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Chapter five finds the rain continually starting, stopping, dripping, and even "misting." The sheer amount of rain mentioned in this chapter absolutely surprised me! It is the chapter where Gatsby plans and succeeds in both inviting Daisy to tea at Nick's house and then over to Gatsby's to rekindle their love without Nick around. So, let's explore the rain here with a stress on its ability to affect plot.
Ironically, the first thing the rain does is to not affect the plot at all. Despite the downpour, Gatsby sends his lawn mower over to Nick's house anyway. Everyone knows that one doesn't cut grass in the rain, so this shows that Gatsby wasn't going to let a little thing like weather get in the way of his first meeting with Daisy. Further, there's no real plot development associated with Daisy entering Nick's house driving "under the dripping bare lilac-trees" (89). Although this adds to Daisy's mystique, perhaps, it doesn't really do much in the way of plot. Daisy comes in, she's a bit wet, Gatsby wants to make an entrance so he stands outside in the puddles and rings the doorbell, Nick tries to leave them alone and runs out into the rain for a while, etc. No real affect on plot development yet.
Then some interesting things begin to happen. The rain stops. Immediately, Nick notices this:
While the rain continued it had seemed like the murmur of their voices, rising and swelling a little now and then with gusts of emotion. But in the new silence I felt that silence had fallen with the house, too. (89)
Interesting! The background noise of the rain seems to have a part in making the relationship happen for Gatsby. When the rain stops, Gatsby has won Daisy back and now "he literally glowed; without a word or a gesture of exultation a new well-being radiated from him and filled the room" just like the way the world looks beautiful and new after a rain (90). Such is our first inkling of how the rain affects plot: the end of the rain makes it possible for the three of them to walk across the lawn and move to Gatsby's house (instead of Nick's). When Gatsby realizes that the rain has stopped "there were twinkle-bells of sunshine in the room" and he says to Nick, "I want you and Daisy to come over to my house, ... I'd like to show her around" (90).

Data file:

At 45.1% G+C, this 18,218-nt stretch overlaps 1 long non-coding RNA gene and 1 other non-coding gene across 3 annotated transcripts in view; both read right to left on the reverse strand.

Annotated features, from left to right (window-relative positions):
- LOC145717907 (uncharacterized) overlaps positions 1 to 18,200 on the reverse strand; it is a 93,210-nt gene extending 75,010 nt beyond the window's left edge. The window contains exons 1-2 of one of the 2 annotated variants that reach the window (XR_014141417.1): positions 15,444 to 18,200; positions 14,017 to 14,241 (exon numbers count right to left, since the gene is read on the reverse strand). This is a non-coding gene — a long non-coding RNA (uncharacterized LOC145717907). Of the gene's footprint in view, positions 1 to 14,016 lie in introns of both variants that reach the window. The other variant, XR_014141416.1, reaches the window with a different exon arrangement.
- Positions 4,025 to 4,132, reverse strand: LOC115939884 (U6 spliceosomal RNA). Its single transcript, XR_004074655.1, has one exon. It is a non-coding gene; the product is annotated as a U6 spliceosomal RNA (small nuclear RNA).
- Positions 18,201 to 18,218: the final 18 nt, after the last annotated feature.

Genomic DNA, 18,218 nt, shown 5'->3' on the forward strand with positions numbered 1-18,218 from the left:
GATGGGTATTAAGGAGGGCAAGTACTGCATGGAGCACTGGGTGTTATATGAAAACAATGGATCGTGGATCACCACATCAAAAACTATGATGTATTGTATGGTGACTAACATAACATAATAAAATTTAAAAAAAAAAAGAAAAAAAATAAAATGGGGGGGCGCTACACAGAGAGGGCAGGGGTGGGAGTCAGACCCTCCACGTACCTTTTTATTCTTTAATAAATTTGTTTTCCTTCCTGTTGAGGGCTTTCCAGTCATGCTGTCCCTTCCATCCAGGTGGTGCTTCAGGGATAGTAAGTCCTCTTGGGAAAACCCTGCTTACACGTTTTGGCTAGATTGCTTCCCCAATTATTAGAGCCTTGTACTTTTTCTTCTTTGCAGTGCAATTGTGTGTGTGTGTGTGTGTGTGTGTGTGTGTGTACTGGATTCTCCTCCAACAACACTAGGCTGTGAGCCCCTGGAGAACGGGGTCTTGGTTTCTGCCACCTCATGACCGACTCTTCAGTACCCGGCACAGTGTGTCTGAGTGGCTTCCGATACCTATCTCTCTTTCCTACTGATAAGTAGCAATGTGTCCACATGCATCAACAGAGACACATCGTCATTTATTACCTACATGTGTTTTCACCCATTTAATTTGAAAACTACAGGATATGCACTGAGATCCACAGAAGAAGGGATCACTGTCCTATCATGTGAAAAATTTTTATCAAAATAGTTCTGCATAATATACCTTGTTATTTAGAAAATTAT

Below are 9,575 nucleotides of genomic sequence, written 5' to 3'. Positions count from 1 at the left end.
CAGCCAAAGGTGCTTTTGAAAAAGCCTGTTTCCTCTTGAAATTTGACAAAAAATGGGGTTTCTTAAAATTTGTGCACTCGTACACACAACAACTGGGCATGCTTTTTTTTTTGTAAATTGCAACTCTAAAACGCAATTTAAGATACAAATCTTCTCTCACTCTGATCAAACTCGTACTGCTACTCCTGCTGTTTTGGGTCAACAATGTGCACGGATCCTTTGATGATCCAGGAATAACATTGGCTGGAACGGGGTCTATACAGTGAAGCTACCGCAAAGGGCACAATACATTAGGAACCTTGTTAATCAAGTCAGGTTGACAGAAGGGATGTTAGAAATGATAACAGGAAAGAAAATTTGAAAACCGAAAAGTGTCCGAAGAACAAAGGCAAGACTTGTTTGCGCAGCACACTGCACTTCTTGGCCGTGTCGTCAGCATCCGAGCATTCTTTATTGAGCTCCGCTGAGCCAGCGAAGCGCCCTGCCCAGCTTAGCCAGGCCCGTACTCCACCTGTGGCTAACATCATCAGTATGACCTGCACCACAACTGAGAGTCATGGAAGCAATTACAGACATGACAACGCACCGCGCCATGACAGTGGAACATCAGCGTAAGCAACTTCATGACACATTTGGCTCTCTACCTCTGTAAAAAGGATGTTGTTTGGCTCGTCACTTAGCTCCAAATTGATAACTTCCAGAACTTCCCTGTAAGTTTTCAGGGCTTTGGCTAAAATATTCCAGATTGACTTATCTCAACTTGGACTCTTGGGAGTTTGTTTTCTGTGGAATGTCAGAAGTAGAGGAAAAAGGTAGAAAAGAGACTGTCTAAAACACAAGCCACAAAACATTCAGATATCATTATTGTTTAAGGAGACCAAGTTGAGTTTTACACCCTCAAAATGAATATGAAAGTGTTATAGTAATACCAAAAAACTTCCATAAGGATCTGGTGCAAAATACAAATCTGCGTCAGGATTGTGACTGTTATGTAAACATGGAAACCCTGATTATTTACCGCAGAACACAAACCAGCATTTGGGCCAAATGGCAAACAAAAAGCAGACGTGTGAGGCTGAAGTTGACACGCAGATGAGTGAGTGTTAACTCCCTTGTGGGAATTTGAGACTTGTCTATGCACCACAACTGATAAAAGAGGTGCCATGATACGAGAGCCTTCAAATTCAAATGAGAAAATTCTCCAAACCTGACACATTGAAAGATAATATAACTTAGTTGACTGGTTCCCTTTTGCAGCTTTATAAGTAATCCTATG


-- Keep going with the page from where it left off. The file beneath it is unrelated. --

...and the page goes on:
Finally, I would be amiss if I didn't mention the significance of the mist near the end of the chapter because it obscures the green light at the end of Daisy's dock:
"If it wasn't for the mist we could see your home across the bay," said Gatsby. "You always have a green light that burns at the end of your dock." (94)
Just like the mist obscuring it, "the colossal significance of that light had now vanished forever. ... His count of enchanted objects had diminished by one" (94). However, the irony is that Gatsby now has the real Daisy right there, linked arm in arm with him. Is he satisfied with the reality, ... or is his mind still in the dream? Ah, but that's another story.
My conclusion, then, is that rain truly does bring possibility for Gatsby. Gastby won't let the rain ruin his plans, and as a result the rain brings relaxation and love along with excitement. The end of the rain symbolizes the beginning of Gatsby's and Daisy's love affair, ... and they frolic across the lawn together leaving Nick in the dust. One wonders what happens between the end of Chapter 5 and the beginning of Chapter 6. Hmmm, I could easily guess.
- Rain on the plot makes every cooler and a more relaxed feel. The rain rarely affects the mood of everyone at the party, they just all go inside and continue dancing. It rains when Gatsby and Daisy first are reunited and I think the rain “cools” down the tension in Gatsby and Daisy’s life.
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